Locus of Control
Locus of Control describes the way you think about the forces that controls your life. Your Locus of Control can be internal, which means you believe that your actions and abilities control your life. On the other hand, you can have an external Locus of Control where you believe that your life is controlled by external forces such as luck or fate. Your actual Locus of Control varies between the internal and external extremes, and you may have a different Locus of Control in different situations.
1 Measuring Locus of Control
One measure of Locus of Control is the Internal Control Index which uses a sliding scale, based on how frequently you agree with each statement. Another measure is the J.B. Rotter questionnaire which uses 'forced choice' questions, where you have to choose between two extreme answers.
2 The impact of Locus of Control
People with an internal Locus of Control tend to have more control of their life. They are more likely to be able to quit smoking, lose weight or manage their diabetes. People with an external Locus of Control are more likely to suffer from stress and depression. Locus of Control has an obvious impact on exercise; if you don't believe your actions influence your situation, why would you exercise?
3 Changing your Locus of Control
There are a number of techniques that may help you change your Locus of Control.
- Change your self-talk. This self-talk includes things such as internal thoughts, day dreams, talking out loud to yourself, and sleeping dreams.
- Be aware of negative self-talk, such as thinking "I can't do this", "I'm such a failure", "this is too much", "this isn't going to work", or similar phrases.
- When you catch yourself in negative self-talk, try to gently correct yourself and say something more positive. Replace "I can't do this" with "this will be difficult" or "I choose not to do this."
- One technique is to wear a rubber band around your wrist and snap it each time you have negative self-talk. This can help make you more aware of the negativity, as well as providing some discouragement.
- Try using softer language in your self-talk. Language can influence expectations, and expectations can influence perception. For instance, a dentist will say "this might pinch a little" when they give you an injection because the soft phrasing will reduce the expectation of pain, and the reduced expectation also reduces the perceived level of pain.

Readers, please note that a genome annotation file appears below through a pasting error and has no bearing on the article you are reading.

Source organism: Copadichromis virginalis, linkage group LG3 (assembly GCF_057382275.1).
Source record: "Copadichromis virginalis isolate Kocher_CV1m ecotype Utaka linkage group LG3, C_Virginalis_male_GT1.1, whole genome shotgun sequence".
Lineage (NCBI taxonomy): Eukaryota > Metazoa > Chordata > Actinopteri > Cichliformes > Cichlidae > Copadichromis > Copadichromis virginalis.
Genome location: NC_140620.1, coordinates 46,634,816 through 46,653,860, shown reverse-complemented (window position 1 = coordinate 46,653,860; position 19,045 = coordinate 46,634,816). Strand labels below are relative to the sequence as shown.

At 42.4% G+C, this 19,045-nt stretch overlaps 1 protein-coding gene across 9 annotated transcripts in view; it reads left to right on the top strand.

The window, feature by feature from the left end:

- Listen to those around you. Do they tend to be negative or positive? You can try to spend more time with positive people and less with negative, but even being aware that someone is negative can help shield you from some of the effects. Be particularly careful around those that are negative about your ability to change, as this can reduce your willpower and undermine your motivation.
- When faced with a difficult choice, it can help to make a list of your options. After listing all the options, then consider the pros and cons of each. This helps you make more rational choices, which not only helps with the particular choice, but also reinforces the sense that you are in control.
- Choices are stressful. Even simple choices such as what type of coffee to order creates a mild stress. Habits help when you always choose the same option, so you don't have to make a new the choice each time. For instance, I don't choose when to run; instead I have a habit of running at the same time and on the same days. The key with a habit is to ensure you're forming a habit around the right choice.
Meaningful change often takes time and patience, so aim to incrementally change your outlook. Getting help from friends and family can be beneficial if they are supportive and understanding, or you could look to a trained counselor.